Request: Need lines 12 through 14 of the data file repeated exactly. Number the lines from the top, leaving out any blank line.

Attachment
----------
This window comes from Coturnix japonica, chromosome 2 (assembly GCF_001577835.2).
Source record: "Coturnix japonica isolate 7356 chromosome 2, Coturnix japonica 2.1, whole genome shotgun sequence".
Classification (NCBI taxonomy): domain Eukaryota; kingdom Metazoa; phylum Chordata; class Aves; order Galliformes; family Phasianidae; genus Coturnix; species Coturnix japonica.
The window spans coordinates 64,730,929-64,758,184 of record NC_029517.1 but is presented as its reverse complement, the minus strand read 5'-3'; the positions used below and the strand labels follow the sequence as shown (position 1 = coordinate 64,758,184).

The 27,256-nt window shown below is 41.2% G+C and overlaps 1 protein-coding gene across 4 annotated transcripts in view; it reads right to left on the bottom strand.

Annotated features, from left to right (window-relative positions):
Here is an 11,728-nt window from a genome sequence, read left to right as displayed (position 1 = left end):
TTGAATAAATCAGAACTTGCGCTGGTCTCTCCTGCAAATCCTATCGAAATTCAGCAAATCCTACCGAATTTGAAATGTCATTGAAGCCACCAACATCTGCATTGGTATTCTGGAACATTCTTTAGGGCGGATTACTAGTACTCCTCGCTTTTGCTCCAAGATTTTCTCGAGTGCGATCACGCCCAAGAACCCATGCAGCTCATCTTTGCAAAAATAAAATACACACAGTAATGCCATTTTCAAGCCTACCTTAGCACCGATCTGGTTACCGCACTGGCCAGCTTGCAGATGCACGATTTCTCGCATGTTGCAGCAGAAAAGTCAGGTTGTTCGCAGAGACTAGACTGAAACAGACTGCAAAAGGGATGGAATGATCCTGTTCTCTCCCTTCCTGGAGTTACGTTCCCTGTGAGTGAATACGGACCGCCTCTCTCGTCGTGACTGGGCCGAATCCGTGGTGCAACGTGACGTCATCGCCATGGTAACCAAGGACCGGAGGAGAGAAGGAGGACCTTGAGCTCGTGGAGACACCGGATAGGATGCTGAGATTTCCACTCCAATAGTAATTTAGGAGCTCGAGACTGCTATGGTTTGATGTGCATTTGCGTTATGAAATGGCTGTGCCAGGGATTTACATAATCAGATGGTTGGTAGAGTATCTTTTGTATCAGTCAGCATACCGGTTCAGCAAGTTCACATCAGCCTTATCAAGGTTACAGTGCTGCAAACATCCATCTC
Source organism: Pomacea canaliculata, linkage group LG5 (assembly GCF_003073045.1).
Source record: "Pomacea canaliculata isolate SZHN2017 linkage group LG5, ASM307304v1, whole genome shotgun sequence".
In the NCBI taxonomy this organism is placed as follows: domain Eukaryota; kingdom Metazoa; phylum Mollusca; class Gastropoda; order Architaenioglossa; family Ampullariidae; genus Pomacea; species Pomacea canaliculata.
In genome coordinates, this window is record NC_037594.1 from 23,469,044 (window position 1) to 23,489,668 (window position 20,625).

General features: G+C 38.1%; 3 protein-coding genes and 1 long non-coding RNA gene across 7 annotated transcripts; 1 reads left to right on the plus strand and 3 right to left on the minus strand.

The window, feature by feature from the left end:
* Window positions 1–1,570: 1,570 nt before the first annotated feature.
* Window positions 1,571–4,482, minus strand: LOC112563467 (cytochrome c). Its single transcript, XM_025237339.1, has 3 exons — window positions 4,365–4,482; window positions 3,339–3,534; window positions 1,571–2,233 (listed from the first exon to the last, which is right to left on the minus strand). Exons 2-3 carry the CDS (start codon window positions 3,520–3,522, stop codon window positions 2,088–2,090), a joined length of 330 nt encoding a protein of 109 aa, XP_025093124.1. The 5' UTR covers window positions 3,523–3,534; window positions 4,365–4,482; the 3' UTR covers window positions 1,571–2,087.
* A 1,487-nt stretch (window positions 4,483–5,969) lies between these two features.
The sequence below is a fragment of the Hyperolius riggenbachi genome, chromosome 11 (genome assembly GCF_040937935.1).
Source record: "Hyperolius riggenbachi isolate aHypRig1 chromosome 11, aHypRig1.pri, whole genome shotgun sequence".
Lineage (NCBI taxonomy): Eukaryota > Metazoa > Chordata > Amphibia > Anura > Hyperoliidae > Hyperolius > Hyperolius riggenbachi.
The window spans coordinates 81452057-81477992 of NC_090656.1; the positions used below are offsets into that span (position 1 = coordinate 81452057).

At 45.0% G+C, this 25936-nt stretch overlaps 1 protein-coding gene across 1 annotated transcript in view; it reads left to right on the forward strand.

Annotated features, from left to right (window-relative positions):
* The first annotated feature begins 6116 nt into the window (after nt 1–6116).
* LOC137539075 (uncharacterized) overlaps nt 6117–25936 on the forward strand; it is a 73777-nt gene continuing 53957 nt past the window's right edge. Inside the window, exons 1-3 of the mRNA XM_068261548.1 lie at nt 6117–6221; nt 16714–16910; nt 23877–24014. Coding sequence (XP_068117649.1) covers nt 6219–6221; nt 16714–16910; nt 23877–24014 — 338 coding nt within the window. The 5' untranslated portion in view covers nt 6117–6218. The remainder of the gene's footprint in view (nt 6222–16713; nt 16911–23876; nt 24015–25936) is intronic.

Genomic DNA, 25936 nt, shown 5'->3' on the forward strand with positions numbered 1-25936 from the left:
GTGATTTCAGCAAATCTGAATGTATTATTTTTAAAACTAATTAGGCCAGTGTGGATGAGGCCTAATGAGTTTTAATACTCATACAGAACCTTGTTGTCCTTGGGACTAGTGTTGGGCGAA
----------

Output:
In genome coordinates, this window is record NC_037594.1 from 23,469,044 (window position 1) to 23,489,668 (window position 20,625).

General features: G+C 38.1%; 3 protein-coding genes and 1 long non-coding RNA gene across 7 annotated transcripts; 1 reads left to right on the plus strand and 3 right to left on the minus strand.

The window, feature by feature from the left end: